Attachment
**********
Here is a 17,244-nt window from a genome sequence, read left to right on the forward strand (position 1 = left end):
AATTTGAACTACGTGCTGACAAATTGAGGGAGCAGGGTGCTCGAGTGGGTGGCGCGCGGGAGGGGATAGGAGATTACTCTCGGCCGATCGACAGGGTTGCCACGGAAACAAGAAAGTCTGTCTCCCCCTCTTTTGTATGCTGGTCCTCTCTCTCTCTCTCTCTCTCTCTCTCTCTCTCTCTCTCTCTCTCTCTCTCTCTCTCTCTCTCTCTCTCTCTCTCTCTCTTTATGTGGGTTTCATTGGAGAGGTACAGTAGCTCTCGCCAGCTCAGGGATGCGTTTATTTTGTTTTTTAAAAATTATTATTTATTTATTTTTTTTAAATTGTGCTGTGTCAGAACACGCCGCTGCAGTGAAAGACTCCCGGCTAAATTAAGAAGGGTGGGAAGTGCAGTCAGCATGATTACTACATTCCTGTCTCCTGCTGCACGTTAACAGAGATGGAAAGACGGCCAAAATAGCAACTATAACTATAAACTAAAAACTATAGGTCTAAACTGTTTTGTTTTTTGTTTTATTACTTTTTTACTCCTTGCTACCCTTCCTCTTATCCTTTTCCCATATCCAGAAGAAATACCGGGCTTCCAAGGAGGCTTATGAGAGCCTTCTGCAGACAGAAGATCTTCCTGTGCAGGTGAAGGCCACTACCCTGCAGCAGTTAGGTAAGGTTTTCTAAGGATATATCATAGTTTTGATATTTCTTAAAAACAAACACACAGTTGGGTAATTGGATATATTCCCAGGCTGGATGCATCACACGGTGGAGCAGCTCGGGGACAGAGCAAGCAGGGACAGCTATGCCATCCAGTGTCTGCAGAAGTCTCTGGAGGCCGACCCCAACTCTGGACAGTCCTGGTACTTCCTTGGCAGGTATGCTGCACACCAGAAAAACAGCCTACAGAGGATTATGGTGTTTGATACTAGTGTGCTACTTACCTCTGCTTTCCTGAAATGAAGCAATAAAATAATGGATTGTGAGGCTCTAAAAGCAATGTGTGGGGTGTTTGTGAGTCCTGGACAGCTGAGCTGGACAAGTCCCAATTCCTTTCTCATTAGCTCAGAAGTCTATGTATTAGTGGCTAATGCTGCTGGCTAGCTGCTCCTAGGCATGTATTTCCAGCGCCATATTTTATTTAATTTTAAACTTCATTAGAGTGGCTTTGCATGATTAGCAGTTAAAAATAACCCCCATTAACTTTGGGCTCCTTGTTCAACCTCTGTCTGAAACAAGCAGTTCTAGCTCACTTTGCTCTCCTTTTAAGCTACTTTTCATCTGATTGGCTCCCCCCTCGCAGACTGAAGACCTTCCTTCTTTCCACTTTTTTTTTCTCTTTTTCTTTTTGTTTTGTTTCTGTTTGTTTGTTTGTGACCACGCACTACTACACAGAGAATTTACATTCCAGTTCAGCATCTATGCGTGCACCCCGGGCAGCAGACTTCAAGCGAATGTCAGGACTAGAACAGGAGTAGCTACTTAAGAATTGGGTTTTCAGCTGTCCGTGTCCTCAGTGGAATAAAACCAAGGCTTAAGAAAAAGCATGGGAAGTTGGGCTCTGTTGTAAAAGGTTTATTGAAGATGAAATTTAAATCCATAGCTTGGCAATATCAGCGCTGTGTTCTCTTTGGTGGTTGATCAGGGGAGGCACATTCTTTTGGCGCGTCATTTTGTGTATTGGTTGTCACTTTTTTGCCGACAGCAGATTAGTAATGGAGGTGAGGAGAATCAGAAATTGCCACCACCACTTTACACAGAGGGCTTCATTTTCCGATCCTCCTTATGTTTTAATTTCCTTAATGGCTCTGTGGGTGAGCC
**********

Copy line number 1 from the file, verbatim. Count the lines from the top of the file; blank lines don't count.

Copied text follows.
Here is a 17,244-nt window from a genome sequence, read left to right on the forward strand (position 1 = left end):